LOS ANGELES -- A simmering trade dispute is highlighting a debate about the kinds of jobs America can sustain in a greening economy.
The Obama Administration's recent decision to slap import tariffs on Chinese solar cells was hailed by some domestic solar manufacturers as a victory for job creation, leveling the field while sending a powerful message to Beijing about monopolistic behavior in crucial industries.
But a close look at the U.S. solar industry suggests that the tariffs may kill jobs because the vast majority of positions in the sector aren't on the assembly line. Instead, upward of 70 percent of U.S. solar employment is in installation, sales, and distribution, and firms that hire those workers argue that solar cells must get significantly cheaper to stay competitive with other energy sources.
"What China is doing to boost its manufacturers is unfair, but tariffs could actually reduce jobs," said Gordon Johnson, a green tech analyst at Axiom Capital Management. "The price of solar panels goes up and looks unaffordable compared to alternatives."
Although the United States pioneered photovoltaic solar cells decades ago, it has fallen increasingly behind lower-cost manufacturers, including China, South Korea, and Malaysia.
But the United States is among the world's fastest-growing solar consumers, opening vast opportunities for service-sector jobs in the business.
The matter is to come to a head in mid-May, when the Commerce Department is to announce a determination on a second round of tariffs on Chinese-made silicon-based photovoltaic cells, which are by far the most popular solar technology.
Although tariff advocates say protecting a solar manufacturing base is crucial to the nation's energy security, others argue that the United States has lost that race. Instead of swooping in to rescue remaining plants, they say, the focus should be on reducing the cost of solar to speed liberation from fossil fuels, which dovetails with the goal of reducing unemployment.
"Installation is where all the jobs are," said John Smirnow, vice president of trade and competitiveness at the Solar Energy Industry Association. "There are 5,600 firms in the healthy, vibrant, and growing solar-services sector."
The Commerce Department's May 17 ruling, in response to allegations of dumping by the U.S. unit of a German solar panel maker, could fundamentally alter the solar landscape in the United States. Dumping occurs when a firm or industry sells its products below cost to capture the market. If more tariffs are applied, they probably will be much higher than the relatively light first round announced in March, which ran from 2.6 percent to 4.7 percent.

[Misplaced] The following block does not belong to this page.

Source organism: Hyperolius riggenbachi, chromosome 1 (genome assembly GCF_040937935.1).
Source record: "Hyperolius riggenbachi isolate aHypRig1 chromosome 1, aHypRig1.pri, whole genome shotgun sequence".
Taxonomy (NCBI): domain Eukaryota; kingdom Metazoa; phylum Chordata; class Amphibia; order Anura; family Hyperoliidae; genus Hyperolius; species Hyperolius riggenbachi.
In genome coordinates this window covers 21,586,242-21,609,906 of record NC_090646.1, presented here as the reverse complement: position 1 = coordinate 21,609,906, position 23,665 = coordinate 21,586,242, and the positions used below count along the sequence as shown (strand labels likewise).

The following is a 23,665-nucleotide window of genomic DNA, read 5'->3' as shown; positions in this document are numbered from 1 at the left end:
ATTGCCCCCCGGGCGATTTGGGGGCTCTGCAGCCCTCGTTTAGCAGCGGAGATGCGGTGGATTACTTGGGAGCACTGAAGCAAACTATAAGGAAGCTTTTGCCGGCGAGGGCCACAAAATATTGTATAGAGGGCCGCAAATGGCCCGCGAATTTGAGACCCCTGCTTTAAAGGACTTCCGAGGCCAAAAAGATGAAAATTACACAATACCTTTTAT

The smaller tariffs -- aimed at balancing out Chinese subsidies of its solar factories -- could squeeze margins for installers, but most experts agree they aren't enough to radically reduce consumption. But anti-dumping duties could run above 20 percent, dramatically increasing the cost of switching to solar.
Cost is a key factor in getting businesses and homeowners to convert to solar power.
A typical residential roof setup costs about $25,000, which rebates and tax incentives can lower. At that price, it still could take about 12 years for the systems to pay back the up-front costs through lower electricity bills.
If tariffs on Chinese cells come in as high as many say, they could raise the out-of-pocket cost of such an installation by $1,250 -- and commercial projects by far more.
Such an increase could be a deal breaker for many would-be customers, especially with a 30 percent federal tax credit set to expire after 2016, said Lyndon Rive, chief executive of SolarCity, the nation's largest solar installer.
SolarCity has 1,600 employees in 14 states and is hiring at the rate of three a day. The San Mateo, Calif., company puts solar panels on Wal-Mart stores, government offices, and university campuses, as well as thousands of houses.
"The No. 1 decision for our customers in terms of going solar is if they can save money," said Mr. Rive. "We have to be competitive with what the local power company charges, or we're in trouble."
According to a study by the Solar Foundation, 52,503 Americans worked in the installation business last year, and 17,722 worked in sales and distribution, compared with 24,064 in manufacturing.
Although almost 10,000 installation jobs were created in 2010 and 2011, manufacturing lost almost 1,000 positions while domestic makers went out of business.
Those included Solyndra Inc., which failed despite government loan guarantees.
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